We describe things with the word "comfort" when they lull us into complacence. This is not always bad, but it's not always good.
The comfort of your own space, for instance? Awesome. Your surroundings are familiar. You know the smells, where to sit, where you can be productive, how the coffee pot works. You're probably not on your toes (unless you have a Kato in your life). You can kick off your shoes and fall into whatever it is you're doing.
Comfort food? Maybe on occasion, but think about it: When you eat a big plateful of fried chicken and macaroni and cheese, you're ready for a nap. Conquering the world will have to wait.
Art, for me, is somewhere in the middle. On the one hand, I'll dance around to a pop song, but the art I come back to over and over really challenges me. After 40 hours in the car last week, I listened to a lot of music, and I was reminded that James O'Brien's work has always challenged me. From his song "Paint":
Like God, this will demand a conversion
Strip you bare, make it say what it is you're scared of
Like God, this will certainly divide you
What you think, what you feel, what you love
So you sit and sip your coffee
You consider the blackness of your cup
You said, "Paint? I thought you were a singer.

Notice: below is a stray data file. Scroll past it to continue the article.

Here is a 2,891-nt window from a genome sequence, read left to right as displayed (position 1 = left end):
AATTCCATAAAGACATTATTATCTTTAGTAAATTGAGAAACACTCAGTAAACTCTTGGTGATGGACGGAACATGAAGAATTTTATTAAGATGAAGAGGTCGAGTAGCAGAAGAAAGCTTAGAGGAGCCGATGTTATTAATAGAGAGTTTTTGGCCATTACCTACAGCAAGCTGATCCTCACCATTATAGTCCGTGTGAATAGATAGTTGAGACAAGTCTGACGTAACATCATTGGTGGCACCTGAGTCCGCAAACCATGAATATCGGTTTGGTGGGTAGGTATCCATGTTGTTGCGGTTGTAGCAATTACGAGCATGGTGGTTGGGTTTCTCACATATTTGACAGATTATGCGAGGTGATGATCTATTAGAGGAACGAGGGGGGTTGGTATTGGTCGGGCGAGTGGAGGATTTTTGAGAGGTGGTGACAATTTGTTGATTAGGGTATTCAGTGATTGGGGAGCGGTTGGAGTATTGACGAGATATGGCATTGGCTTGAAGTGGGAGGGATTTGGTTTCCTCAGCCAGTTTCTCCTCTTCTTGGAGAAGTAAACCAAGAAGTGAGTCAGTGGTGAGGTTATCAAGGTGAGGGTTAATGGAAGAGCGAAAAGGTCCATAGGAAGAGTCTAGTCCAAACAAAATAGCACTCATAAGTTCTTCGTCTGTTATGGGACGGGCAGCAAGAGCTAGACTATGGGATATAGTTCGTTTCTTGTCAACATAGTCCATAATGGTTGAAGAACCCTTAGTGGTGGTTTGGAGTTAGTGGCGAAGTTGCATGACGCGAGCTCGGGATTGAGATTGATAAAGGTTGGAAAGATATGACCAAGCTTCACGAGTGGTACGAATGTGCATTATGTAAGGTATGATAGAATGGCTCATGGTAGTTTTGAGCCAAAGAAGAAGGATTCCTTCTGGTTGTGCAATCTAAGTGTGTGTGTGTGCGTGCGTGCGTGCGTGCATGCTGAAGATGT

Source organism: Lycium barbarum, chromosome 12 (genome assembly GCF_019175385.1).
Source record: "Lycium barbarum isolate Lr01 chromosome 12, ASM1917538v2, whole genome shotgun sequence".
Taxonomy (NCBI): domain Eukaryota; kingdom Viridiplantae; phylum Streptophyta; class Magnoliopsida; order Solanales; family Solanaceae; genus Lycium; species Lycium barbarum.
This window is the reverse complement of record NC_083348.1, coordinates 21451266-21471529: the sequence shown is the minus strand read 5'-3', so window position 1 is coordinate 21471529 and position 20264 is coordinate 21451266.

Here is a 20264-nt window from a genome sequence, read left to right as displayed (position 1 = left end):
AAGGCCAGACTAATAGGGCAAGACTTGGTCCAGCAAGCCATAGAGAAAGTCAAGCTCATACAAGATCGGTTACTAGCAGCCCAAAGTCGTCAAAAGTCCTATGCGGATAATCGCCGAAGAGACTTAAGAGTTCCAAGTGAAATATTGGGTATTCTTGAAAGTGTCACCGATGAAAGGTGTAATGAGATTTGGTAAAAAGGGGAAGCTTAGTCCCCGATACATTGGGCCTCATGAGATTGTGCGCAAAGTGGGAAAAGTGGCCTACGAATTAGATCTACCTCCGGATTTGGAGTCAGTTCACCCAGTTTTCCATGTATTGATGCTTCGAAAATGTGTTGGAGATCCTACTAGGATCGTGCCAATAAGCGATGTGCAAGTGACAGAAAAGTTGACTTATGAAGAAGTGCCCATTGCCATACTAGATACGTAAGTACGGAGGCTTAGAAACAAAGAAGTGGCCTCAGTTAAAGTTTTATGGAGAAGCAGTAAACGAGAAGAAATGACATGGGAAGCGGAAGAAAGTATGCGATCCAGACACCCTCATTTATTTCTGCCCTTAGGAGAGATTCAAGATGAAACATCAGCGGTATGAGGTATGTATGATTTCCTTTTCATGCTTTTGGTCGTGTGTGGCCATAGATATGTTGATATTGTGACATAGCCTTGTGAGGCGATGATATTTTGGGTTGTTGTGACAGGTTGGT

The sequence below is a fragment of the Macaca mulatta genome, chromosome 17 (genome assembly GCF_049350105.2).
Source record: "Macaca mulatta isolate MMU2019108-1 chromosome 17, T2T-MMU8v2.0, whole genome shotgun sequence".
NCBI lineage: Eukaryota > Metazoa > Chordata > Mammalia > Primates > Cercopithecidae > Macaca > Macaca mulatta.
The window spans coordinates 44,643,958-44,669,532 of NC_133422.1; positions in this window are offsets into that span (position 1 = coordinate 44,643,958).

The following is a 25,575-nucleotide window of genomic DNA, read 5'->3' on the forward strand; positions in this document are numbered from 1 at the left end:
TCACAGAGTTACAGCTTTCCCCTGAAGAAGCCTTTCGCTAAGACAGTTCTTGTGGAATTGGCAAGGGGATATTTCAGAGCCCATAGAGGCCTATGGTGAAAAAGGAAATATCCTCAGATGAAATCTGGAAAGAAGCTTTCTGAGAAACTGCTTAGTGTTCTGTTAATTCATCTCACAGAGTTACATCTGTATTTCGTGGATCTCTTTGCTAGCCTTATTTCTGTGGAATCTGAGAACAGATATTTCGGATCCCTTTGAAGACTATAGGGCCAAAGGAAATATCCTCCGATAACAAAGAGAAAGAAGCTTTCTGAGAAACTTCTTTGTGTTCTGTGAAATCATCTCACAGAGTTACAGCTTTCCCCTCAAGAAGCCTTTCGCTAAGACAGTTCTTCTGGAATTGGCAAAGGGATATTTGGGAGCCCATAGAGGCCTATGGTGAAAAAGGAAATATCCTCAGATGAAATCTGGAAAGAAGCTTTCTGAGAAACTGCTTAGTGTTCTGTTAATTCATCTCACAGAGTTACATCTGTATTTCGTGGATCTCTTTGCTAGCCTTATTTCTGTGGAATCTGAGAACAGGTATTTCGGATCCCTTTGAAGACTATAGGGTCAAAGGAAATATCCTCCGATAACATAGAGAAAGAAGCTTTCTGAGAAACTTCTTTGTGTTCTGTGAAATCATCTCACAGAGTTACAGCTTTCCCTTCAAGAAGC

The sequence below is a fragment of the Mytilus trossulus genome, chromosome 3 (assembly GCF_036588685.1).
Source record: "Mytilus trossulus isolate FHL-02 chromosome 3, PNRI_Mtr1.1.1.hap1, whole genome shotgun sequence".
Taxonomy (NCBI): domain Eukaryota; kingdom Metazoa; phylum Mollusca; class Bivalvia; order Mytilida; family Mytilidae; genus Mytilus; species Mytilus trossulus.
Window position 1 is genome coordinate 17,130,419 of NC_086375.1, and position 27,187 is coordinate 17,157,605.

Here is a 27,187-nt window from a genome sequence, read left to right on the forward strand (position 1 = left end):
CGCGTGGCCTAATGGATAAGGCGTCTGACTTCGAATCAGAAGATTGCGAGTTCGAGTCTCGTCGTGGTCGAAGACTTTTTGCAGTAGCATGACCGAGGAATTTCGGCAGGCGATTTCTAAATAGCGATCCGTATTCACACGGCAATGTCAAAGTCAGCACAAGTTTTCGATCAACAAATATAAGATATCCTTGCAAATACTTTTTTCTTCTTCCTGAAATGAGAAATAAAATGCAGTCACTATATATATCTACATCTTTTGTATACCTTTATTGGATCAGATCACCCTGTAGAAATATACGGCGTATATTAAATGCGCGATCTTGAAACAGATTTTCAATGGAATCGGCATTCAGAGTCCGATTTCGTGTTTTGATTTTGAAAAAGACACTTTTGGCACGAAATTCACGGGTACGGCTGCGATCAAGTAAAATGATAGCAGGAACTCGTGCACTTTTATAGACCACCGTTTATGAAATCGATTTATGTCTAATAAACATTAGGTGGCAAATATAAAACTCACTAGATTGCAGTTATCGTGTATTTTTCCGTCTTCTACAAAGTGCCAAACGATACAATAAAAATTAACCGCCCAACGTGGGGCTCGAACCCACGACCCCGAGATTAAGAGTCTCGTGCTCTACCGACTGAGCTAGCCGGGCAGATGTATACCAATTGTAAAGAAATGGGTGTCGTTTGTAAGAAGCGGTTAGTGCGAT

Now all this talk of canvas and God?"
I don't know why I picked that one. It could have been anything. Don't want the music (or can't find it at this point)? Try his book on being an independent writer.
I figured, if it's the challenging stuff I come back to, I'm probably not alone. So I was surprised I got exactly one response to a tweet asking who challenges you. I mean, I'm not Superman (or Tim Ferriss), but I have enough people following my Twitter feed that I should have had more than one response.
Here is Derek Hess's work. He's got a clothing line, too. His stuff is, indeed, challenging. Great stuff.
But why did I only get one response to two askings? Are most people simply not willing to be challenged? Why not? It makes you more complete, moves you forward. I promise.
I'm going to leave you with two things. First, I know I've said it before, but read The Flinch. It's essentially the opposite of Malcolm Gladwell's classic Blink. Instead of being about the stuff that makes you make a sudden judgment, it's about breaking the snap "don't" reaction. It's free, and it's about a 2-hour commitment. Plus a little sweeping and a shower.
Also, I'm leaving you with Tom Waits's "Potter's Field." It's a bargain from the edge of a maniac's dream.
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